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  1. Porn Company Says Fla. Law Firm Breached Fiduciary Duty
  2. By Nathan Hale
  3.  
  4. Law360, Miami (June 28, 2016, 11:47 PM ET) -- Miami law firm Lipscomb Eisenberg & Baker PL was sued Tuesday in California federal court by adult film production company Malibu Media LLC for alleged negligence, breach of fiduciary duty and fraudulent business practices related to its overseeing of the company's aggressive copyright enforcement program.
  5. Malibu, the studio behind porn videos called X-Art, has filed more than 5,000 lawsuits since 2012 accusing Internet users of illegally downloading its videos — routinely accounting for more than 30 percent of all new copyright cases filed in the federal court system.
  6.  
  7. Malibu, which also named LEB partner Michael K. Lipscomb as a defendant, further accused the firm of disclosing information protected under attorney-client privilege in a lawsuit the firm filed June 10 against the company in Florida state court, and also requested that the California court order an accounting of the copyright enforcement program, saying the firm has failed and refused to provide full financial information.
  8.  
  9. “The amount of money due from defendants, and each of them, to plaintiff is unknown to plaintiff and cannot be ascertained without an accounting of all funds received and costs and expenses paid pursuant to the enforcement program from 2012 to the present,” Malibu said.
  10.  
  11. Reached Tuesday evening, Lipscomb said that Malibu's suit is a compulsory counterclaim to his firm's pending action in Florida against the company, its current counsel Pillar Law Group and two Florida entities, and said it should be dismissed under the doctrine of abstention.
  12.  
  13. “I will not comment on pending litigation except to say Malibu, Pillar and the Florida entities owe LEB and me an enormous amount of money,” he said. “And, the federal suit is a disgusting attempt to gain leverage to avoid paying LEB and me for the damages claimed under the existing Florida suit.”
  14.  
  15. He also noted that the Florida suit is sealed because it contains allegations of serious malfeasance and unethical conduct by Pillar and its attorneys.
  16.  
  17. According to Malibu's complaint, the company's relationship started in late 2011 when LEB contacted the company and offered its services as general counsel and lead litigation counsel to enforce Malibu's copyrights.
  18.  
  19. The copyright enforcement program involved mostly Malibu filing copyright suits in federal court against individuals who illegally downloaded the company's films from the BitTorrent file distribution network. With “rampant” violations, LEB was overseeing hundreds of cases across the country at any given time, serving as general counsel and in some cases as lead counsel for particular cases.
  20.  
  21. Malibu bases some of its claims on its holding that LEB never provided the company with a written retainer agreement establishing whether the firm would be paid on a contingency, flat fee or hourly basis, and other details.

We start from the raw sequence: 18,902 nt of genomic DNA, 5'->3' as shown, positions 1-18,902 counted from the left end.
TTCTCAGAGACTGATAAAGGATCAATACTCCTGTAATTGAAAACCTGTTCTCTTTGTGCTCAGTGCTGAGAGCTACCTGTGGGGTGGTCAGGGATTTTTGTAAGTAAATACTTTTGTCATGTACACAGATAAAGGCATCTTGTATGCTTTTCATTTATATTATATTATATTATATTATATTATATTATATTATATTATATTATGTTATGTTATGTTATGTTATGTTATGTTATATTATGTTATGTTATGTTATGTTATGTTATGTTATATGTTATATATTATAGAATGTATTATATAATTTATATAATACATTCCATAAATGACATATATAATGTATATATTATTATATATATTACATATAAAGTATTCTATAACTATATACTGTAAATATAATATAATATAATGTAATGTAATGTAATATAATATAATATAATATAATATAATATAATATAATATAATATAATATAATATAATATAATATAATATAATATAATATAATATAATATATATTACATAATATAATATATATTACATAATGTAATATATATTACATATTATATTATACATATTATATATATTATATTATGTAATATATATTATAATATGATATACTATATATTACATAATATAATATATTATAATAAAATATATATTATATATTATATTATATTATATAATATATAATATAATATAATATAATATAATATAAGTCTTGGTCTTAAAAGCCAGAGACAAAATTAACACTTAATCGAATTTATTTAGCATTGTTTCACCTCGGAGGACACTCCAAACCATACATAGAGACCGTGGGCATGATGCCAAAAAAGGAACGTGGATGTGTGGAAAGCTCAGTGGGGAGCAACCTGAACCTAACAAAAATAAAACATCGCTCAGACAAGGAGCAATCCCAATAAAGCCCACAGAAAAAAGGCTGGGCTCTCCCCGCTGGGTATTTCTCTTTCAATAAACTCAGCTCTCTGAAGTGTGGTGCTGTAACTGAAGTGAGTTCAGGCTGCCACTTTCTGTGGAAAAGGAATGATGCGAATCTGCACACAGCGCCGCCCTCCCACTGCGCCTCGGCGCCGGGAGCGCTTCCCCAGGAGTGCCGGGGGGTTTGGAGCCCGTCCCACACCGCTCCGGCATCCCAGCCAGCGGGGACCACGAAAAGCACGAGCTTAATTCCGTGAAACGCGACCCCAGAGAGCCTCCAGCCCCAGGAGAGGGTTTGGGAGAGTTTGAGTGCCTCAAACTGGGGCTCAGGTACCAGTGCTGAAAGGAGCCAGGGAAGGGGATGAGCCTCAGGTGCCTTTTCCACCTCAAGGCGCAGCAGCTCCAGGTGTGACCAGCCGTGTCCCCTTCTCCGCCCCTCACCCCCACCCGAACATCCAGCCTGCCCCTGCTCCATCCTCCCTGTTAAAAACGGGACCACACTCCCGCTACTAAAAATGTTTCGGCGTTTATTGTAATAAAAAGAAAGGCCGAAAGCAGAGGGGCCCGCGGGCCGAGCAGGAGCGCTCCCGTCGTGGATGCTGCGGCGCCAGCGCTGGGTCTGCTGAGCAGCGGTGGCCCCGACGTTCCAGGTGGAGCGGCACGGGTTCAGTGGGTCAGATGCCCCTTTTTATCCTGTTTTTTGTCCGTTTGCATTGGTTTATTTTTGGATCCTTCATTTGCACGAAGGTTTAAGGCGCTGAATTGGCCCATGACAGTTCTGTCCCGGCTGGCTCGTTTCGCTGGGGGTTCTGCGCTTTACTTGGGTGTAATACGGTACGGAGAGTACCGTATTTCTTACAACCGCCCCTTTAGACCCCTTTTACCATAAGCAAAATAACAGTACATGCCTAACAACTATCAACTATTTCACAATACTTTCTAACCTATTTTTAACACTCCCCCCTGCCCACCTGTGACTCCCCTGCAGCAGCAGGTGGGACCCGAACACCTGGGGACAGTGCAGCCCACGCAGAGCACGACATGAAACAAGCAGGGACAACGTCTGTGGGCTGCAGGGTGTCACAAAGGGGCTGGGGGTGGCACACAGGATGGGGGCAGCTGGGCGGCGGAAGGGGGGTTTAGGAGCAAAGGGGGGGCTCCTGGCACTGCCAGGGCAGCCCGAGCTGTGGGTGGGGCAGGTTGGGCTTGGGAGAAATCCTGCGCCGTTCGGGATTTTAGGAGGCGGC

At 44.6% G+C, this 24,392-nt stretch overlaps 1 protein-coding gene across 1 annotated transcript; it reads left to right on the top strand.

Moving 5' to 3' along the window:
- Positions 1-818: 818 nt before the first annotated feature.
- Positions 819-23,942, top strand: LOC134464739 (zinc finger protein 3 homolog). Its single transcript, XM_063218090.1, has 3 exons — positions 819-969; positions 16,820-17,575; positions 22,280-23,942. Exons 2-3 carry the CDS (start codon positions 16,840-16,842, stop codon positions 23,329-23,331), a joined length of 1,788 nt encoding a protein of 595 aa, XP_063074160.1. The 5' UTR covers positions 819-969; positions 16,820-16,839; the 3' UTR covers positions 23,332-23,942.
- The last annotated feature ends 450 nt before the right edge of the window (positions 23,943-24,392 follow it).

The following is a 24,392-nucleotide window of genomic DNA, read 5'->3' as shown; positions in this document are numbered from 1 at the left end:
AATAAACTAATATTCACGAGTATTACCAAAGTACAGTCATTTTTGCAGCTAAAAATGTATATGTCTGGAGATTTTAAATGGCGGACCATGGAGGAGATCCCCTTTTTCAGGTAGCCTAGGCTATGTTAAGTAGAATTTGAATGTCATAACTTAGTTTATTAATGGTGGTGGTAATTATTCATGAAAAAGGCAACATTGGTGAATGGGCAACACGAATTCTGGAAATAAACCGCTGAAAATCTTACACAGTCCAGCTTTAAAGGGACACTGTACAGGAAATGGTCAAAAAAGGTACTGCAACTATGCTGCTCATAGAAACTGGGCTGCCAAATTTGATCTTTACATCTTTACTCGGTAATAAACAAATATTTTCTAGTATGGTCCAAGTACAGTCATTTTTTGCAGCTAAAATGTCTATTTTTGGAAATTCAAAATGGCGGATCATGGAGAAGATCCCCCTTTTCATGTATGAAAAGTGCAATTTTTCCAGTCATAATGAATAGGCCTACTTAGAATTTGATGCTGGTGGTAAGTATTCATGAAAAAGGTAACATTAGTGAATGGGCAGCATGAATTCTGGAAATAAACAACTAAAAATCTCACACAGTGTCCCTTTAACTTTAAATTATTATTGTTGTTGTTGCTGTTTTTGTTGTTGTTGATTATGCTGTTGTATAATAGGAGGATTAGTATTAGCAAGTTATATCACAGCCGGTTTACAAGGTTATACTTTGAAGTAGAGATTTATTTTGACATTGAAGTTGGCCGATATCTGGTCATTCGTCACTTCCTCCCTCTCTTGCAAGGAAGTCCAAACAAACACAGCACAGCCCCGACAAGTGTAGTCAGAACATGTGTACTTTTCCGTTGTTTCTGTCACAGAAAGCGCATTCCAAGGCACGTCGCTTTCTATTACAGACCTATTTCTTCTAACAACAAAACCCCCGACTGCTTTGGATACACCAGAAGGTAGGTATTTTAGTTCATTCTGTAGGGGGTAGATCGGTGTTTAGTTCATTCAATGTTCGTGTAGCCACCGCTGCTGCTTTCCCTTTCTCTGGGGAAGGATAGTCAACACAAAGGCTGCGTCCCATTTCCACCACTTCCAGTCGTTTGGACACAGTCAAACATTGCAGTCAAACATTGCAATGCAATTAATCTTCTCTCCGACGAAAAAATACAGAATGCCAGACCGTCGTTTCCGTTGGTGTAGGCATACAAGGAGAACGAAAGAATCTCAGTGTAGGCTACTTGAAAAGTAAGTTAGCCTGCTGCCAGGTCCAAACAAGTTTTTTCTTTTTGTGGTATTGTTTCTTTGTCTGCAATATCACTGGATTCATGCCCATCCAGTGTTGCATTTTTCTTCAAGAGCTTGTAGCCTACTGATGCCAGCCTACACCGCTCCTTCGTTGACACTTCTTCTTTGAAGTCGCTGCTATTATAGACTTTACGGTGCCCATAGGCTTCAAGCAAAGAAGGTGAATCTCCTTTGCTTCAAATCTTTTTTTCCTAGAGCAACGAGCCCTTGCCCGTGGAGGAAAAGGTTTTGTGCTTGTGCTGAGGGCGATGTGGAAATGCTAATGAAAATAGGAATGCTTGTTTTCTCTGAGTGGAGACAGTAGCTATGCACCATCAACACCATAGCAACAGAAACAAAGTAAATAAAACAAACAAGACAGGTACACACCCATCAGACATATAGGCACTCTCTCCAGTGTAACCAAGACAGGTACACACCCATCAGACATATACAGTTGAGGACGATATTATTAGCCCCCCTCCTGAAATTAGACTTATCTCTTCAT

22.  
  23. Malibu says that it believes it was receiving a fixed percentage of total settlements obtained by LEB, but at some point the fixed percentage amount changed and LEB started charging Malibu filing costs for new cases.
  24.  
  25. The relationship began to sour around September 2015 when Lipscomb told Malibu that because of increasing operating costs for the enforcement program, LEB wanted to get litigation financing and “encumber the trust account.” The firm also said it wanted to “catch up and capitalize” the program by encumbering the program's future income, but never provided a written agreement explaining any terms of these changes, the complaint said.
  26.  
  27. Malibu said it stopped receiving funds from the copyright enforcement program soon afterward and then began asking for financial statements or other documents from LEB, but the firm did not provide sufficient information.
  28.  
  29. In February, Malibu hired Pillar Law Group to examine and investigate the enforcement program, it said.
  30.  
  31. In April, Lipscomb told Pillar that Malibu was winding down the program because it was no longer profitable but demanded an “engagement agreement” freeing LEB of forward liability or else it would withdraw without assisting with wind down. On April 18, LEB emailed all local counsel in Malibu's cases, informing them it had terminated its representation of the company effective that day.
  32.  
  33. Malibu argues that LEB was professionally negligent and breached its fiduciary duty on account of its withdrawal, citing several cases, including one where its says LEB's failure to ensure successor counsel led to an adverse judgment and pending motion for costs and attorneys' fees of more than $158,000.
  34.  
  35. Malibu also cites the lack of a written retainer agreement and says LEB improperly charged it for filing fees.
  36.  
  37. “As a result of LEB and/or Lipscomb’s sudden withdrawal, MM has been, and will be, foreseeably damaged in that new cases were unable to be filed for a period of time, which caused MM to be unable to protect its copyrights,” Malibu said.
  38.  
  39. Malibu Media is represented by Art Kalantar, Henrik M Mosesi and Anthony H. Lupu of Pillar Law Group APLC.
  40.  
  41. Counsel information for the defendants was not immediately available.
  42.  
  43. The case is Malibu Media LLC v. Lipscomb Eisenberg & Baker PL et al., case number 2:16-cv-04715, in the U.S. District Court for the Central District of California.
  44.  
  45. --Additional reporting by Bill Donahue. Editing by Philip Shea.
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